Two Gorham High School seniors have caught the attention of major college recruiters with their capstone projects.
Olivia Halle of Shelburne and Anna Roberge of Milan so impressed college recruiting counselors that Roberge has been interviewed by Brown and Harvard Universities and Halle has been accepted by every college she has applied to attend.
Director of School Counseling Christine Lemoine explained that each senior must complete a capstone project before graduation. Project requirements call for at least 40 hours of work, which can be done as a hands-on project, a presentation in a formal setting or a thesis paper. Lemoine said most students choose a field they are interested in.
“For example, one student who was exploring the possibility of becoming a teacher, shadowed a teacher, prepared lesson plans and taught a class. Another, interested in welding, rebuilt a motor; and another, interested in culinary arts, put together a pasta night,” she explained.
Olivia Halle said she has always been interested in history, researched and put together a 45-minute live presentation on the history of St. Anne’s and its artwork. She presented it during last year’s St. Anne’s feast. She memorized the entire presentation and was able to answer all questions.
“Some of the attendees thought I was a professional historian hired by the parish,” Halle said.
She has also participated in the American Legion Oratorical Contest and has made the national competition. Halle is undecided on whether she wants to be a history teacher or a lawyer. She hopes to have her talk and research on St. Anne’s history available to the public on CD soon.
Lemoine said that the focus of the capstone projects is to get students to focus on what life will be like for them after high school and college and for students to focus on realistic goals with some life preparation.
Roberge wanted to be a math teacher, but her capstone project and a life experience have made her change her mind.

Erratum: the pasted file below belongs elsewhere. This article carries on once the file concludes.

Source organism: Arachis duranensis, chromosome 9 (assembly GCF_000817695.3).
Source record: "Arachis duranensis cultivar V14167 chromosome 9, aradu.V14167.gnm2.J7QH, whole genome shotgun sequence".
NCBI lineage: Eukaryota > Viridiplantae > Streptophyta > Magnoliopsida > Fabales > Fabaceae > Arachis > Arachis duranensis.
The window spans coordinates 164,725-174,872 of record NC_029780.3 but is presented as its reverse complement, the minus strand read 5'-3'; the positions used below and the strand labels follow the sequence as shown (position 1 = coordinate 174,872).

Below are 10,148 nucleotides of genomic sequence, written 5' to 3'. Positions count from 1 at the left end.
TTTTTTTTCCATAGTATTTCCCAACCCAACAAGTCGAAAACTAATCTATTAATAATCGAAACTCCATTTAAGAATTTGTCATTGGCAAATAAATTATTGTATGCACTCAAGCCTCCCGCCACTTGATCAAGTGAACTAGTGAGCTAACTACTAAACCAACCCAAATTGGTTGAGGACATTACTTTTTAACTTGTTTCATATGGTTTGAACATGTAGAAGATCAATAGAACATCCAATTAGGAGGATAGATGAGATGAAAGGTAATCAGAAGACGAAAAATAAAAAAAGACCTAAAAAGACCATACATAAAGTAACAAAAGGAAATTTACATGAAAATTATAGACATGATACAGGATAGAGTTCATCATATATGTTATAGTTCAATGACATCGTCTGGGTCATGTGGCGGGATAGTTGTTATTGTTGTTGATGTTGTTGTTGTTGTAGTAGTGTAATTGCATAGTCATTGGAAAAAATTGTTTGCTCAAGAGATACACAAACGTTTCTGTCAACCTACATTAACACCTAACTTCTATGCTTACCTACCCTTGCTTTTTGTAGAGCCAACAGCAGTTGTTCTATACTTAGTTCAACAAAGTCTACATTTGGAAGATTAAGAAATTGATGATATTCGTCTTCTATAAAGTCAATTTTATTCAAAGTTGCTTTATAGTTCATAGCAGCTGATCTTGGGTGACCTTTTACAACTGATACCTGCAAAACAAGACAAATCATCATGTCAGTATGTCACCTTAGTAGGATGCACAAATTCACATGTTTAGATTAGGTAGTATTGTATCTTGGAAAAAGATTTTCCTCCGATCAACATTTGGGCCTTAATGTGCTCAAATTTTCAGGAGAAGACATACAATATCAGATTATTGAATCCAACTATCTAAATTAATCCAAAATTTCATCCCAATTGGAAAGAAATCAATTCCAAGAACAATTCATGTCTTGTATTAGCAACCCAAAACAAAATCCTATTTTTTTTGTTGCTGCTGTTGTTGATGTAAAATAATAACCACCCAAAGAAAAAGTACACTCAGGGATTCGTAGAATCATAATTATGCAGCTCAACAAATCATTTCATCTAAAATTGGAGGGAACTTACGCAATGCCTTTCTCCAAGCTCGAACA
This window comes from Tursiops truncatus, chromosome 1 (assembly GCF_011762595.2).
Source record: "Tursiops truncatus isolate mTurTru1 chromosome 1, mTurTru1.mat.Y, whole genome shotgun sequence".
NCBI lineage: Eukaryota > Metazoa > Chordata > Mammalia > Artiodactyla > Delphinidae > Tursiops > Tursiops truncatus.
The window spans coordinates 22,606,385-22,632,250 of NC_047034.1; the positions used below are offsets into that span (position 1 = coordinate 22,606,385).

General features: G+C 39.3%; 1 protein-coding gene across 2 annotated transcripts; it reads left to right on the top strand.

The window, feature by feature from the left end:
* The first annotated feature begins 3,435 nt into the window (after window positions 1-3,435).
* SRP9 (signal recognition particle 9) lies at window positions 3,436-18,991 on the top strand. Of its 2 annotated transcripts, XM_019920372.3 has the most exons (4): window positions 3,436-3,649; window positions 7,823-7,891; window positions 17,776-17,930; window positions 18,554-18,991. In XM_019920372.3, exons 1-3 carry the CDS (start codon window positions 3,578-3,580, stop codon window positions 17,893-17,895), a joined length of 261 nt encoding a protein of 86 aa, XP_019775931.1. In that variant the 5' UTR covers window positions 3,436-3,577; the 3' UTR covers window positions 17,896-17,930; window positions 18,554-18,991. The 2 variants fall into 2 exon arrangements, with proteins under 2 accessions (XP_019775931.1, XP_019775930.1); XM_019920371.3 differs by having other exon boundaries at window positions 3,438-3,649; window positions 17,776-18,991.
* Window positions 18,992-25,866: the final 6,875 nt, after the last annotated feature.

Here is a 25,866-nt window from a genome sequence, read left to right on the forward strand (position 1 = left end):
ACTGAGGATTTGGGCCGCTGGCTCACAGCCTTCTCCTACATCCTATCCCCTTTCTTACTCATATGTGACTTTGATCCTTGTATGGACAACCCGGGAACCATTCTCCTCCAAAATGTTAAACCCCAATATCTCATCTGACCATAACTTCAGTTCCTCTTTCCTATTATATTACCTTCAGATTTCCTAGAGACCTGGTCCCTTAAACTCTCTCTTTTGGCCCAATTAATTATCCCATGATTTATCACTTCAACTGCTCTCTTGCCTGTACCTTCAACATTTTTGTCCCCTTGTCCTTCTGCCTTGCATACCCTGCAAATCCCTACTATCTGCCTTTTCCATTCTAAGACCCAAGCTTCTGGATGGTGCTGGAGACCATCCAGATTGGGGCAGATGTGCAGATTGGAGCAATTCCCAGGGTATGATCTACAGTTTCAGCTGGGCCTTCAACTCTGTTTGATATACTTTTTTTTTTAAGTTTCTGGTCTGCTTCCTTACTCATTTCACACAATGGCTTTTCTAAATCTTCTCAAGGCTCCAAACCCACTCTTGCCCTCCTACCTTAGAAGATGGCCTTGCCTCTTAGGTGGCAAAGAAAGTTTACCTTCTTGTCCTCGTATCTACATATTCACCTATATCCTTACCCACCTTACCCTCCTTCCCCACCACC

“I want to help people,” she said. “I wanted to reduce the stigma of mental illness and help people with their difficulties.”
Roberge called her project “Operation Guardian Angel.”
She wrote articles that appeared in the Good Shepard Parish bulletin with titles such as “Dealing with trauma through God.” “You are worth something and everything.” She put together lesson plans and Bible quotes that pertained to each lesson.
Roberge has people who confide in her and talk of their issues with her every day. For them, she makes prayer cards.
She has two sayings that she quotes to herself every day: “Forever changed is not forever damaged.” and “Today is the first day of the rest of my life.”
Roberge has decided on a career in psychology. She shadowed the school counselor and did a presentation to the entire high school body on reducing mental illness stigma.
Roberge runs a peer-to-peer website, and she wrote a 10-page thesis on eating disorders and the effect on the brain. She says she has fellow students who talk to her every day. “Everyone needs positive reinforcement,” she said.
Asked if she considered herself a student leader, Halle replied, “I may be a leader, but I listen to what others have to say before I make a decision.”
Both students received a scholarship from the Faith, Hope and Love Foundation on the same day.
Roberge has decided to attend the University of New Hampshire in Durham and Halle St. Anslem’s College in Manchester. When asked of the possibility of returning to the community when they graduated both said yes.
Halle responded, “We have so many talented young people here that no one knows about. We hope we can help change things, and we appreciate the support we have received from the community.”
Olivia Halle is the daughter of Chris and Melissa Halle and Anna Roberge is the daughter of Jennie and Benjamin Roberge.